Barclays Capital Inc. v. Theflyonthewall.com, Inc., No. 10-1372 (2d Cir. June 20, 2011), involved allegations that the uncovering and dissemination of financial firms’ daily securities trading recommendations constituted copyright infringement and the New York common law tort of misappropriation of “hot news.” Such a misappropriation claim was first accepted in the days of federal common law in Int’l News Serv. v. Associated Press, 248 U.S. 215 (1918) (“INS”), but really hasn’t gotten much traction since.
The defendant conceded copyright infringement. The only question on appeal was whether the misappropriation claim was preempted.
The panel majority’s decision turned on whether a five-part test set forth in a prior “hot news” case, NBA v. Motorola, Inc., 105 F.3d 841 (2d Cir. 1997), was dictum. In NBA, the Second Circuit held that the NBA’s misappropriation claim was preempted, but suggested that an INS-type misappropriation claim could survive preemption if it required an “extra element” beyond those required for copyright infringement. The NBA court posited a five-part test that it believed would characterize a non-preempted claim possessing such an extra element.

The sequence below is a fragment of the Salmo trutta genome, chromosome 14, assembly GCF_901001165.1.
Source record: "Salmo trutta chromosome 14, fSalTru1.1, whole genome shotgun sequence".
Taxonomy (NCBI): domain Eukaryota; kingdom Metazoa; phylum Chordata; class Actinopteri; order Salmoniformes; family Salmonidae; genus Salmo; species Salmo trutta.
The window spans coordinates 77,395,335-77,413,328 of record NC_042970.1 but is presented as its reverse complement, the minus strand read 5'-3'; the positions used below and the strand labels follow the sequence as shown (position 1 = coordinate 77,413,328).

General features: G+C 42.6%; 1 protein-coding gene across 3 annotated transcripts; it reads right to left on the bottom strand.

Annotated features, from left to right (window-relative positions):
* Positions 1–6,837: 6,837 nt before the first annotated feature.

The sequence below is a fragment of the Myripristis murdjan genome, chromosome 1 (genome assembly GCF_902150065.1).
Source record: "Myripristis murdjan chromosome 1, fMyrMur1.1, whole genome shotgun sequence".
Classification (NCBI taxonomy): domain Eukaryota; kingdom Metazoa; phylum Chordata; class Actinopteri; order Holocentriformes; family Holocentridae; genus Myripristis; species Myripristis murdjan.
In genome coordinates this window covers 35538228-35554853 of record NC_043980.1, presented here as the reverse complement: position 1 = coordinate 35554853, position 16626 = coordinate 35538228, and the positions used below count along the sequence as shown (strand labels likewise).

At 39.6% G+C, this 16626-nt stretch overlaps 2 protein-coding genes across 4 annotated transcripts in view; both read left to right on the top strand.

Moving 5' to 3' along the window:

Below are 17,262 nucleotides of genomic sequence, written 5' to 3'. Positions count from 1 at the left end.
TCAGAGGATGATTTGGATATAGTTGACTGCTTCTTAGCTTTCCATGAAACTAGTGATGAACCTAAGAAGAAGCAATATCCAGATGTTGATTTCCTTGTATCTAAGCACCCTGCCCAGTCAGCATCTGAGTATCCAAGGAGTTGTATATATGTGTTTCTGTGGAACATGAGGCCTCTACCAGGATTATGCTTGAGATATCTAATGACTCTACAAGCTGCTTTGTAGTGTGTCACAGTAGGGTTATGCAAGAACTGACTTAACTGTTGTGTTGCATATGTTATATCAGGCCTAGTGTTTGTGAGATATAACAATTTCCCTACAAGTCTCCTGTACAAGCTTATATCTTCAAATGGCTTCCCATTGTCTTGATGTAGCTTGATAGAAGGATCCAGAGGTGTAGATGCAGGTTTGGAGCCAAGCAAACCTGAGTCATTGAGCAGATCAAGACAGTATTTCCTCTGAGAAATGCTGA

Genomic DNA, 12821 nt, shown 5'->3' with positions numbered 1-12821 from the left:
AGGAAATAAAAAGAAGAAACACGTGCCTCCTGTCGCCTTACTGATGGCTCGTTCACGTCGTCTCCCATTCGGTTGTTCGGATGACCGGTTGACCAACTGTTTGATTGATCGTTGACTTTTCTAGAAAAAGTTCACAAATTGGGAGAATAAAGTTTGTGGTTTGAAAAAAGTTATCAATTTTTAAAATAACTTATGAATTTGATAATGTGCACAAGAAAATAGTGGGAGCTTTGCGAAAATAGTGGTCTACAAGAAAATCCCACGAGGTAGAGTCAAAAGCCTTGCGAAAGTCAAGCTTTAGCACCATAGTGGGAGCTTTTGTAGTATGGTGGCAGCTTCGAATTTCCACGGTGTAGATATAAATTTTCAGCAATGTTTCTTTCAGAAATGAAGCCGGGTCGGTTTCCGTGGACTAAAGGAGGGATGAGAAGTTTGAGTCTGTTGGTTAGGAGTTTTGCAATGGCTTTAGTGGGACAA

The panel majority characterized the NBA court’s five-part test as dictum. Instead, the panel majority compared the misappropriation claim itself to that involved in NBA and determined that they were alike in that (1) the plaintiffs in both cases “created” the news (as opposed to simply reporting it) and (2) defendants in both cases gave proper attribution to the respective plaintiffs for the news. The court contrasted this with the facts in the INS case, where the plaintiff was a news reporting service, not the “creator” of the news itself, and the defendant had taken credit for the report it obtained from the plaintiff. Since the plaintiffs’ claims in NBA and Barclays were alike in these respects (and unlike INS), the panel majority held that, like the claim in NBA, the plaintiffs’ misappropriation claims were similarly preempted.
The concurring judge would not have rejected the NBA court’s five-part test as dictum, but instead would have found preemption due to the failure of the plaintiffs to demonstrate one of the five parts of the NBA test (direct competition between the parties).